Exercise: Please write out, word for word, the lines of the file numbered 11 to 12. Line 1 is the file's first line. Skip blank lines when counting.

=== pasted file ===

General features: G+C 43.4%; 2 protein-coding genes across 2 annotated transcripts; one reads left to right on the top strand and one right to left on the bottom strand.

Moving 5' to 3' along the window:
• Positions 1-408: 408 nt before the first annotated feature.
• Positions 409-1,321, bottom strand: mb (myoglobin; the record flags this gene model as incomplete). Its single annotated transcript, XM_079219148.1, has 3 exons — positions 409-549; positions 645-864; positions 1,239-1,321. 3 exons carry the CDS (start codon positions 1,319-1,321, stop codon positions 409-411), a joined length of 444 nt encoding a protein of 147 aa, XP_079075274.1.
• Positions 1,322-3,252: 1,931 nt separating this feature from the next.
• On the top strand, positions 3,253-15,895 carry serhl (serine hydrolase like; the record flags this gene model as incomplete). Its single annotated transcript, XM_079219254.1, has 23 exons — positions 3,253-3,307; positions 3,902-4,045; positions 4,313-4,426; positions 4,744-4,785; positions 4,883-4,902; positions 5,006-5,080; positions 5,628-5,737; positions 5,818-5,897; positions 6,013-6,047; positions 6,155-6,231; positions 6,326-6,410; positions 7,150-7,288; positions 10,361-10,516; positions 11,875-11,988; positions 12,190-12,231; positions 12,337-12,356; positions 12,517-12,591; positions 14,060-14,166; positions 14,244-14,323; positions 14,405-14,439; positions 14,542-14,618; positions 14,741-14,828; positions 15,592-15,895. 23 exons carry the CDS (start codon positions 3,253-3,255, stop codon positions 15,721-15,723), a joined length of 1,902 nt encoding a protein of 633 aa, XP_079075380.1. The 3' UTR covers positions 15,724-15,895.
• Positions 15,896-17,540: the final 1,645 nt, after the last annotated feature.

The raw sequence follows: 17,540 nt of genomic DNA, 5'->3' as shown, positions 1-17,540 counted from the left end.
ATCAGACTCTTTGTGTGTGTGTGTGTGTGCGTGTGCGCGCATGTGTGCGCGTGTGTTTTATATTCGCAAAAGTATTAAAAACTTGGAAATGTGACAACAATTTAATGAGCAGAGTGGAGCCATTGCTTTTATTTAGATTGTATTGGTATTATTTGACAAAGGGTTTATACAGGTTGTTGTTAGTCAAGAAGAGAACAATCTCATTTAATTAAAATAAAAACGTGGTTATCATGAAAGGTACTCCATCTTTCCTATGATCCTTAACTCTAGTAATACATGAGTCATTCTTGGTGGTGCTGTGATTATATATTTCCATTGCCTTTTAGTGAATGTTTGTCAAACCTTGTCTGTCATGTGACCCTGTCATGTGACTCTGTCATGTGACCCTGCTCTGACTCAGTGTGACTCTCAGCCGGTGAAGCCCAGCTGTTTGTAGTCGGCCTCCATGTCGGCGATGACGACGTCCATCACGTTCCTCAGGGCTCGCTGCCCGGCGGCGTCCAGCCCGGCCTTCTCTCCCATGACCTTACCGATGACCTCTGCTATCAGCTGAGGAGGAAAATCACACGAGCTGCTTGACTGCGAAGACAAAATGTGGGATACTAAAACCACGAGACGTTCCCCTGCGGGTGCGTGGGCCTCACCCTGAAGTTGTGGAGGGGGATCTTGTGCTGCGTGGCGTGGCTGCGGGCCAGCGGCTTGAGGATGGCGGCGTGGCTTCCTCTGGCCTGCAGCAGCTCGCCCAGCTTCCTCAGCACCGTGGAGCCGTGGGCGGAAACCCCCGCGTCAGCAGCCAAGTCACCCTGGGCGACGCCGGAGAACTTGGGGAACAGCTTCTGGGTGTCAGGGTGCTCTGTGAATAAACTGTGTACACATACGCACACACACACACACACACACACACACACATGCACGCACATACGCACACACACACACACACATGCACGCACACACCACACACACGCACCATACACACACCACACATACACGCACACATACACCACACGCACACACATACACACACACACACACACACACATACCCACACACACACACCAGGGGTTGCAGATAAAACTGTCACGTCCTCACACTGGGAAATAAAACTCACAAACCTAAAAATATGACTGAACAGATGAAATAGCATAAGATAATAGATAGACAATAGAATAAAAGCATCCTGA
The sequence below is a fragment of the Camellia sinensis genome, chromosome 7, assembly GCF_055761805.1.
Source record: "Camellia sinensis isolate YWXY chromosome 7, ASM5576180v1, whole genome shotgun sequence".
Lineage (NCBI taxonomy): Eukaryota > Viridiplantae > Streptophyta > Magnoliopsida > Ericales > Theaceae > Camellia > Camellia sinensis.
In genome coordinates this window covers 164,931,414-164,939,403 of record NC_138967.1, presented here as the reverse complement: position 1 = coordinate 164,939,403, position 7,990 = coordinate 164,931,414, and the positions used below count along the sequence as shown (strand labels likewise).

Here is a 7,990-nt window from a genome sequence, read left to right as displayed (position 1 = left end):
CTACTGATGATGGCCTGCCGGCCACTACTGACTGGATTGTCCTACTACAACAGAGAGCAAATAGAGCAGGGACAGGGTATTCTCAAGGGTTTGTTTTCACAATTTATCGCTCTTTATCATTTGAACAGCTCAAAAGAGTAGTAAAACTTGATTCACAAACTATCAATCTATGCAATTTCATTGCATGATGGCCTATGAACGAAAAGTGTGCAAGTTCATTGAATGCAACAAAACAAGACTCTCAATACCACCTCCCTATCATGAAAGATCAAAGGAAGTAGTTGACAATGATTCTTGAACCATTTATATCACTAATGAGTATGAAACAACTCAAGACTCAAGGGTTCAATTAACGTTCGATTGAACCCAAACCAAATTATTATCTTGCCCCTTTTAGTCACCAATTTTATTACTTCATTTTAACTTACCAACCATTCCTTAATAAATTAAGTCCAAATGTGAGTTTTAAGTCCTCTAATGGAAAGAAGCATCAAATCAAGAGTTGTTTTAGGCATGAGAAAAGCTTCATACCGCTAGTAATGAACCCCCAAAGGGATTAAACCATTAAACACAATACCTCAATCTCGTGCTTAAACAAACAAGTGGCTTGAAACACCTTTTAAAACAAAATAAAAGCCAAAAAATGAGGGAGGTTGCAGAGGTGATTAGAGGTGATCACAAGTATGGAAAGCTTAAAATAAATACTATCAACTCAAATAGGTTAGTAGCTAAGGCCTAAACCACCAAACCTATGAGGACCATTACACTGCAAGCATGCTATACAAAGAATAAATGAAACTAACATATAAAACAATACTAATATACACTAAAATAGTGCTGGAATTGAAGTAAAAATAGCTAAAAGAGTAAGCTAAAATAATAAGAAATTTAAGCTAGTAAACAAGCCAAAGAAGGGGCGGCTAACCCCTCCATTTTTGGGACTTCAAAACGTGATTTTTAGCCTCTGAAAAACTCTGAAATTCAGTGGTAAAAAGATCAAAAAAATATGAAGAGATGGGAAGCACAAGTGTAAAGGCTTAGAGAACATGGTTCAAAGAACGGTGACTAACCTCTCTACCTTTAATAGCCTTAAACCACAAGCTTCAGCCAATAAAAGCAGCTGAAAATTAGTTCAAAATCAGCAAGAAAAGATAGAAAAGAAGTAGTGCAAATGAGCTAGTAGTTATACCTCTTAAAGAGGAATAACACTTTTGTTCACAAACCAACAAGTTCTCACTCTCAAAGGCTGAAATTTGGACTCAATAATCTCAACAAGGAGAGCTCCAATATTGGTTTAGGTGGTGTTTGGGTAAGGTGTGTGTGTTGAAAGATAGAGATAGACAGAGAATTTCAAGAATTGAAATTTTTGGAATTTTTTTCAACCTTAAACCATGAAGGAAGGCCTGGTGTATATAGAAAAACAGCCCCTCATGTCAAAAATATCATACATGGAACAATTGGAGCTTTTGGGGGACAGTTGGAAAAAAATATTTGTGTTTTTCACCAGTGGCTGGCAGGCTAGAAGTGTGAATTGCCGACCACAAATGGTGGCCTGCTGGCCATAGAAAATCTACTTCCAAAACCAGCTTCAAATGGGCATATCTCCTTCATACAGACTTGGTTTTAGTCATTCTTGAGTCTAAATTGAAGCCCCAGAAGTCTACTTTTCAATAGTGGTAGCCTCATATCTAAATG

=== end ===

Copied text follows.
Source record: "Camellia sinensis isolate YWXY chromosome 7, ASM5576180v1, whole genome shotgun sequence".
Lineage (NCBI taxonomy): Eukaryota > Viridiplantae > Streptophyta > Magnoliopsida > Ericales > Theaceae > Camellia > Camellia sinensis.